World chefs: Alain Ducasse on technology, terroir and tippling

Tue Apr 9, 2013 5:31am EDT
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By Alexandria Sage

PARIS (Reuters) - Talking food with top French chef Alain Ducasse is like simultaneously visiting a local farmers market, travelling across the world, stepping back into history and visiting the future.

France's ubiquitous three-star chef, whose empire includes more than 20 restaurants, a culinary institute and a publishing house, is now embracing 21st century technology with a new iPad application, "My Culinary Encyclopedia".

With 250 recipes from the Mon Grand Livre de Cuisine collection, the app offers ingredient profiles with 360 degree views, demonstration videos, and preparation tips. Ducasse, 56, spoke to Reuters in the kitchen of his Plaza Athenee restaurant about what inspires him today and how much is yet to learn.

Q: One doesn't think of great chefs as being enamored of technology. Why an app?

A: I'm all about transmitting knowledge. In cooking today it's about technical performance, cooking tools that have developed to help cooks to be more regular in cooking technique. And this technology here helps us to transmit knowledge, it's the modern book. Today a kitchen is a laboratory, it's very technical. Before it was a nightmare because it was so hot, you had gas ovens and you had to test the temperature with your finger. But just a quarter century later we've changed centuries. Our profession was so difficult 25, 30 years ago but today (cooking) is comfortable, appealing.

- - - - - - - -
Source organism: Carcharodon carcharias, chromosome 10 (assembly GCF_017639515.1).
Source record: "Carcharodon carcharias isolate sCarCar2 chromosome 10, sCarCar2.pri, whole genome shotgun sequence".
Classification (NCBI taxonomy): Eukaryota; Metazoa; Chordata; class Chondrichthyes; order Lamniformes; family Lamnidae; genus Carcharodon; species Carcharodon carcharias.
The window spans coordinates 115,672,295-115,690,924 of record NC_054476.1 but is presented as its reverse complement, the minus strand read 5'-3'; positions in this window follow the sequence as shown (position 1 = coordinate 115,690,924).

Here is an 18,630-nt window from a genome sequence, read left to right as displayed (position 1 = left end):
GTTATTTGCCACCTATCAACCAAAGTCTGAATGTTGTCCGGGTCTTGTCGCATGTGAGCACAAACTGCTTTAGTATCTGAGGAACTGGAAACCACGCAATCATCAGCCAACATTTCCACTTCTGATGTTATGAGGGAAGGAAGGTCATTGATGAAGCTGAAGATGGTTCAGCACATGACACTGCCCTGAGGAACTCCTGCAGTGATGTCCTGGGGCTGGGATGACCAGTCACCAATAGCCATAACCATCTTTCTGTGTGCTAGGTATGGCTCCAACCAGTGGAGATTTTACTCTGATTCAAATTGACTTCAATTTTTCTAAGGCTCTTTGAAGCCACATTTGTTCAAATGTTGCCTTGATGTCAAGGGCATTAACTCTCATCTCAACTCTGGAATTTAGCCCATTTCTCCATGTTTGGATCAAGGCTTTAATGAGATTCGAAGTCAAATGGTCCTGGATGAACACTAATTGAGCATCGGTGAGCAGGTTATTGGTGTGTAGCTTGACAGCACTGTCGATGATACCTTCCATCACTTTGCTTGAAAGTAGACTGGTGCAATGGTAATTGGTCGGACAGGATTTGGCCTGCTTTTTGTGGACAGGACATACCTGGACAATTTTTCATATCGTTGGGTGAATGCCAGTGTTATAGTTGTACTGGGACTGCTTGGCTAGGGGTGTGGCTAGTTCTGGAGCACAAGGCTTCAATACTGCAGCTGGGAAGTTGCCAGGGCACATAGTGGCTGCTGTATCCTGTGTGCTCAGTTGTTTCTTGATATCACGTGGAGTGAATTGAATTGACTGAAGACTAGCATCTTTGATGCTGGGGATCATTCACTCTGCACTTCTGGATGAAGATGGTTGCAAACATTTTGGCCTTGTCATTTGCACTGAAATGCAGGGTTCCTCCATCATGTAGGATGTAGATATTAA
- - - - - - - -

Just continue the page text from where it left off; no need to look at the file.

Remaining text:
Q: Do you see clients in your restaurants consulting their iPads at the table before they begin to eat?

A: Of course. We want to know everything about everything. Before eating, the client is going to explain what he's about to eat. Even beforehand he's going to weigh in, it's good, it's not good, he takes a photo and then everyone knows what he's eating. But it's the limit of the exercise. You should first take pleasure before weighing in about it. It's first of all a chance to share a pleasant moment with your friends, to take the time with your food and not to make commentary.

Q: What inspires you?   Continued...

French chef Alain Ducasse poses with an Ipad during an interview with Reuters at the Plaza Athenee Hotel in Paris April 2, 2013. REUTERS/Charles Platiau